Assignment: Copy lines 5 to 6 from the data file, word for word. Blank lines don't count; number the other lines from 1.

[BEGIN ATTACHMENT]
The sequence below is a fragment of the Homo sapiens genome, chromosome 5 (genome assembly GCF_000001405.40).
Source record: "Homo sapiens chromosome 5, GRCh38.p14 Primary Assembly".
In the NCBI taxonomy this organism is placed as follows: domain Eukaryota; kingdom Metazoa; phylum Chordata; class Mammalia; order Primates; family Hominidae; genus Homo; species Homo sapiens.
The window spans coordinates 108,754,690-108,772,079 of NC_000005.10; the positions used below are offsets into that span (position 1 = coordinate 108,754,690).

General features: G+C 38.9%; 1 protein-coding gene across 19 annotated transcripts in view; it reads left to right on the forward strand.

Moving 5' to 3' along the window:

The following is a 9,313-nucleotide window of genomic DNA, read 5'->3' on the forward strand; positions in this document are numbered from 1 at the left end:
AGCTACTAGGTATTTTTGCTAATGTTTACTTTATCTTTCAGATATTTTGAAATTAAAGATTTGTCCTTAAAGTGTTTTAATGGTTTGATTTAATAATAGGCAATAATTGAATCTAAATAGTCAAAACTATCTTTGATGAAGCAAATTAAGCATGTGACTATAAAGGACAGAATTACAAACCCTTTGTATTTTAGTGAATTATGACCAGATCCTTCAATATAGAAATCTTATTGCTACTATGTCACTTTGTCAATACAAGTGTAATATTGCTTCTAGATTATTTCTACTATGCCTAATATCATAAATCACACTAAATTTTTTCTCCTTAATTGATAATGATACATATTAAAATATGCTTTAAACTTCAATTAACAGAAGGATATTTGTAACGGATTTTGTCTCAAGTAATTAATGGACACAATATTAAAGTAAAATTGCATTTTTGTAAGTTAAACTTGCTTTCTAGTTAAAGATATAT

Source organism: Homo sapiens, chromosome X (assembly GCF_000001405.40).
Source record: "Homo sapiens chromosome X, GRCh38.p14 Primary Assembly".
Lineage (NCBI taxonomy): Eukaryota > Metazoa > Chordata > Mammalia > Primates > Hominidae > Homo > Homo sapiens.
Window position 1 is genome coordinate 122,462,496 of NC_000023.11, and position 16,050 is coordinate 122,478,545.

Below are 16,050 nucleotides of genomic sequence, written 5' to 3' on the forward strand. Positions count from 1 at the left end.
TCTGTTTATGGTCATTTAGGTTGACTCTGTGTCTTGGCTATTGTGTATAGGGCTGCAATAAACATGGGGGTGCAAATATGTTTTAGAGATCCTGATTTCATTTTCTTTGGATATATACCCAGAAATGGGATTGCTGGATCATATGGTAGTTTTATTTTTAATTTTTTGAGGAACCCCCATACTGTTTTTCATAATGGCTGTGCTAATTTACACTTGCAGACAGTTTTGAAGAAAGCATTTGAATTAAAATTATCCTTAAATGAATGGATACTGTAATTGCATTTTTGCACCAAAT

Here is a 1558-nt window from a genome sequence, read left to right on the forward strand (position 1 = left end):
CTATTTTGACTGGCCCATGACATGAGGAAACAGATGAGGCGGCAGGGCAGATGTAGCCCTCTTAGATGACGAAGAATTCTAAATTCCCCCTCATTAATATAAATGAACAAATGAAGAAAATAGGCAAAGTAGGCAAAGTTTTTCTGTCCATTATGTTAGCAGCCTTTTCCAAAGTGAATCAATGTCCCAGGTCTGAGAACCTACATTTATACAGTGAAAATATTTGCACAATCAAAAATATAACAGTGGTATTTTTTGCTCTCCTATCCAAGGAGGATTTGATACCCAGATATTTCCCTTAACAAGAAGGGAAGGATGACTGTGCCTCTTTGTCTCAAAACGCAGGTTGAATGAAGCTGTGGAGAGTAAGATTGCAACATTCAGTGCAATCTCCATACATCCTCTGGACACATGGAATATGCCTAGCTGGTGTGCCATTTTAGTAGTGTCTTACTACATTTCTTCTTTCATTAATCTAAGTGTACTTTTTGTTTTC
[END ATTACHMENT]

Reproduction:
General features: G+C 38.9%; 1 protein-coding gene across 19 annotated transcripts in view; it reads left to right on the forward strand.

Moving 5' to 3' along the window: